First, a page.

We All Spend Way Too Much $$$ On Valentine's Day & It Needs To Stop

Photographed by Rachel Cabitt.
Americans are expected to spend $18.2 billion on Valentine's Day this year, according to an estimate from the National Retail Federation. According to us, that's ridiculous.

The average person, the NRF projected, will spend about $137 on gifts — which is down from last year's record high of $147, but still. The data comes from a survey of over 7,500 consumers conducted by Prosper Insights and Analytics, as Mic reported.

It should come as no surprise that a huge chunk of this cash — $4.3 billion — will likely be spent on jewelry. In addition, people will spend $3.8 billion on going out, $2 billion on flowers, $1.9 billion on clothing, $1.7 billion on candy, and $1 billion on greeting cards.

Common sense suggests that there's no need to drop so much dough. But now, there's data to back this up, too.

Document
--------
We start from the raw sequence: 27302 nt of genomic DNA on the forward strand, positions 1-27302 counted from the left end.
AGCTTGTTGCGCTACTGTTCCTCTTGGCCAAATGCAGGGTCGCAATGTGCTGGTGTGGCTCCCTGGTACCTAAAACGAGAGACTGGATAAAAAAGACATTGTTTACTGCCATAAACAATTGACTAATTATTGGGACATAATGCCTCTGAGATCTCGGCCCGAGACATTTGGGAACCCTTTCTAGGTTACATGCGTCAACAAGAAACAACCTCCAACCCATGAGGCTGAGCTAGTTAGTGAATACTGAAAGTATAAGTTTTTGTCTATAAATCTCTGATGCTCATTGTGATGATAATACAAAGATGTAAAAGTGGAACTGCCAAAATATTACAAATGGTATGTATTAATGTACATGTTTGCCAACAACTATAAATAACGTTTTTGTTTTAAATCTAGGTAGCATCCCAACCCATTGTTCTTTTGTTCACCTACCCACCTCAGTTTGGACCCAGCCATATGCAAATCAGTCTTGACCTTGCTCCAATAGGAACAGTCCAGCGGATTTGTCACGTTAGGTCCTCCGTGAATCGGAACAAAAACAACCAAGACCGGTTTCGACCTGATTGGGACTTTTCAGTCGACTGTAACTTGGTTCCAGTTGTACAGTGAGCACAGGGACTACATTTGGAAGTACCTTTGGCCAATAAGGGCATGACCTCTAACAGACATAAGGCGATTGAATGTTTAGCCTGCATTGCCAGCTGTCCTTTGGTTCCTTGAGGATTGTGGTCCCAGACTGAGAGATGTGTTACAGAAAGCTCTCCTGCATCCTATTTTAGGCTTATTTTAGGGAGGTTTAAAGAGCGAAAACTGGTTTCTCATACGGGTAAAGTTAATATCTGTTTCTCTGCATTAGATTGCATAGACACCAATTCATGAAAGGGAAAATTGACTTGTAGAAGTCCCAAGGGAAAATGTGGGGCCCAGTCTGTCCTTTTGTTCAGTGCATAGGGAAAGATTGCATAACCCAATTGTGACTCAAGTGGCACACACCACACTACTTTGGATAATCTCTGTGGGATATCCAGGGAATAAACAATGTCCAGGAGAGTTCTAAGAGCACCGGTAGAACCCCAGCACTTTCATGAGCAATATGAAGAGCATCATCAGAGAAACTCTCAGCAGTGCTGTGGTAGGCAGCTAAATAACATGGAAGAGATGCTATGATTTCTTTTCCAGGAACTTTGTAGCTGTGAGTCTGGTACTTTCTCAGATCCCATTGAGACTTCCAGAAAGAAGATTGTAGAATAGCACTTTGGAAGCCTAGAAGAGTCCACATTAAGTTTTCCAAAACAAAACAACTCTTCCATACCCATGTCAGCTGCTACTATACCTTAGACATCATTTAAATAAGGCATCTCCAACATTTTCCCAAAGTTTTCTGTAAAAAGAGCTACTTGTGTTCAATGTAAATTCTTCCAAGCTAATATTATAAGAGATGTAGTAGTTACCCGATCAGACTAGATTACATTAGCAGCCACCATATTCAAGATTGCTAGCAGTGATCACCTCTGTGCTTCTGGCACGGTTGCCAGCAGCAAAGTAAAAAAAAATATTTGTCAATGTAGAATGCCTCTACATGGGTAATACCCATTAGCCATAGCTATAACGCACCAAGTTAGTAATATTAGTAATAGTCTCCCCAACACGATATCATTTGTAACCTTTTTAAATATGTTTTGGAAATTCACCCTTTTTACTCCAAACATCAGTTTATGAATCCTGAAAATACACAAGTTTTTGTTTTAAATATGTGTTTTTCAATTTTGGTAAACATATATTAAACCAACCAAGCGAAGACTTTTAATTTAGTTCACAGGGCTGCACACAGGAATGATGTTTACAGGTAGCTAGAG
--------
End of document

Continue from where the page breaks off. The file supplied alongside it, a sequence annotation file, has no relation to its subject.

Influenster
, the product discovery and reviews platform, conducted a survey of 6,899 women to find out their thoughts about Valentine’s Day. Two-thirds of the women think $21 to $100 is a perfectly appropriate range to spend on the holiday, which is a lot less than the $137 we spend on average.

When asked what types of gifts they'd like to receive, 71% of the women said they prefer pampering presents (like a spa day), and only 63% want physical gifts. So it may be time to swap the jewelry for a day of self-care.

Additionally, according to the NRF, fewer people are even celebrating Valentine's Day this year — 54% compared with 63% in 2007.

This leads us to think it's finally time to put a nail in the coffin of Valentine's Day consumerism. And if you do celebrate, consider a couples' spa treatment instead of the obligatory nice dinner out. Another option is to make it a day for giving back, and donate to a worthy cause, like electing more women to office. It's as easy as downloading an app — and a lot more spiritually rewarding than a bauble or a box of candy.
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